Impellizzeri has a rather eloquent approach to the craft of story-telling, as she draws you further into her narrative voice with each paragraph you read, as her choices of how a story is told is quite receptively keen on the introspection of her characters;  allowing you the full advantage of listening, hearing, and sensing their emotional state of being. She captures the bits and bobbles of a life in the staging bits of transition and the anxiety of finding yourself in a relationship that is either about to dissolve or repair itself through a bridge in communication. She cleverly has Kate referencing the appeal of reading Eat Pray Love in an effort to connect another women’s marital plight to her own. As I read those passages I thought back on two motion pictures of equal merit and value: Must Love Dogs and Under the Tuscan Sun.

As an aside, being a singleton myself I appear to have an kinetic attraction to stories of divorce as more oft than naught, I am nestled inside either a motion picture or a story in fiction that evolves through the catalyst of relationships. I believe this has to do with my attraction and appreciation of a sociological viewing on humanity, as the lens in which these stories reside is an intimate voicing of the human heart and soul. To expand on the fragility of our personal experiences as much as the process of how we think and access what we are going through as we live our lives. I like the internal analysis these particular stories provide as much as the forethought of the writers to temper what we might conventionally surmise; as found inside the passages which eclipse clarity and distinctive individualism as well.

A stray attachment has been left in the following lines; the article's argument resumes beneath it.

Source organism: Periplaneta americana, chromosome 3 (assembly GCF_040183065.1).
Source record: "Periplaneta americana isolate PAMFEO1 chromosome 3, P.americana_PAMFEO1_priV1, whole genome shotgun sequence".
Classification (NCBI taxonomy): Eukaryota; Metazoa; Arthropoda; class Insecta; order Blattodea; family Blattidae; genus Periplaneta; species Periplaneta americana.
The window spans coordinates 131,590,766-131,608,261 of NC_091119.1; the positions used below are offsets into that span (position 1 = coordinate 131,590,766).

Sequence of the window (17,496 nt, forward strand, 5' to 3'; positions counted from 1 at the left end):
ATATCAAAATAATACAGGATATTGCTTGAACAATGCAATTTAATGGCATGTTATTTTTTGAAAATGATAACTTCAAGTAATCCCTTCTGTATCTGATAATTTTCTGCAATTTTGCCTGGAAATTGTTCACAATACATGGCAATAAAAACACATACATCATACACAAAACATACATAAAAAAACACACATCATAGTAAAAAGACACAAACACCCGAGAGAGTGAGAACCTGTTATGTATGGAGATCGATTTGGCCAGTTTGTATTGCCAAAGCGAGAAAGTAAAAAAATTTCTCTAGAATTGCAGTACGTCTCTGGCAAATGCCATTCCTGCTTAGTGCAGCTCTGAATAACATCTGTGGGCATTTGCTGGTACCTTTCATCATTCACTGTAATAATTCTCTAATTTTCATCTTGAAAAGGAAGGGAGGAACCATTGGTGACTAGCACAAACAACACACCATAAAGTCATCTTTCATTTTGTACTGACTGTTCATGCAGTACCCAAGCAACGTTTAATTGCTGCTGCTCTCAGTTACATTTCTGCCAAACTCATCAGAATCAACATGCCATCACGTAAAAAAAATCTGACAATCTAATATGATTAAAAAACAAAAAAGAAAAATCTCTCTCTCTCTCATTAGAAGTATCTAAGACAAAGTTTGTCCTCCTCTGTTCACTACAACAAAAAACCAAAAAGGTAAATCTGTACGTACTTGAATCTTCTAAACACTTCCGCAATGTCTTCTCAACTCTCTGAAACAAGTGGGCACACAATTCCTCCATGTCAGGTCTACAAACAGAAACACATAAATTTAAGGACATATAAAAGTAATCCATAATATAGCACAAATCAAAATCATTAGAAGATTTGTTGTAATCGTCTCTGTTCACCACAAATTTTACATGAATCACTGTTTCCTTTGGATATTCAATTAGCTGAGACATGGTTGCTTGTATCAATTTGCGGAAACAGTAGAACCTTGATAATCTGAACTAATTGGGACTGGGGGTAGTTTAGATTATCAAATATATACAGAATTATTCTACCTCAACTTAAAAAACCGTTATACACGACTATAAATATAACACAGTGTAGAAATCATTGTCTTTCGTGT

*note to self: must read the other novels in order to offer further insight on my reflections

*note to readers and visitors: ironically or not, I was not aware the films were based on books whilst seeing them

Marriages of convenience hold within them hidden evidences of romance built around indecision and fear of loneliness. The heart tugs the truth into our minds but truth, like faith is not always something we want to swallow nor accept. To be humble enough to recognise the wrong choice before we take the course we’re walking along would be a beautiful experience in foresight but humans are oft blinded and muddled by our emotional hearts and our souls are bled dry from wrestling with our logical whispers of the unknown. We walk boldly onto the path we choose, even if the future proves to lead to a deep felt sea of remorse.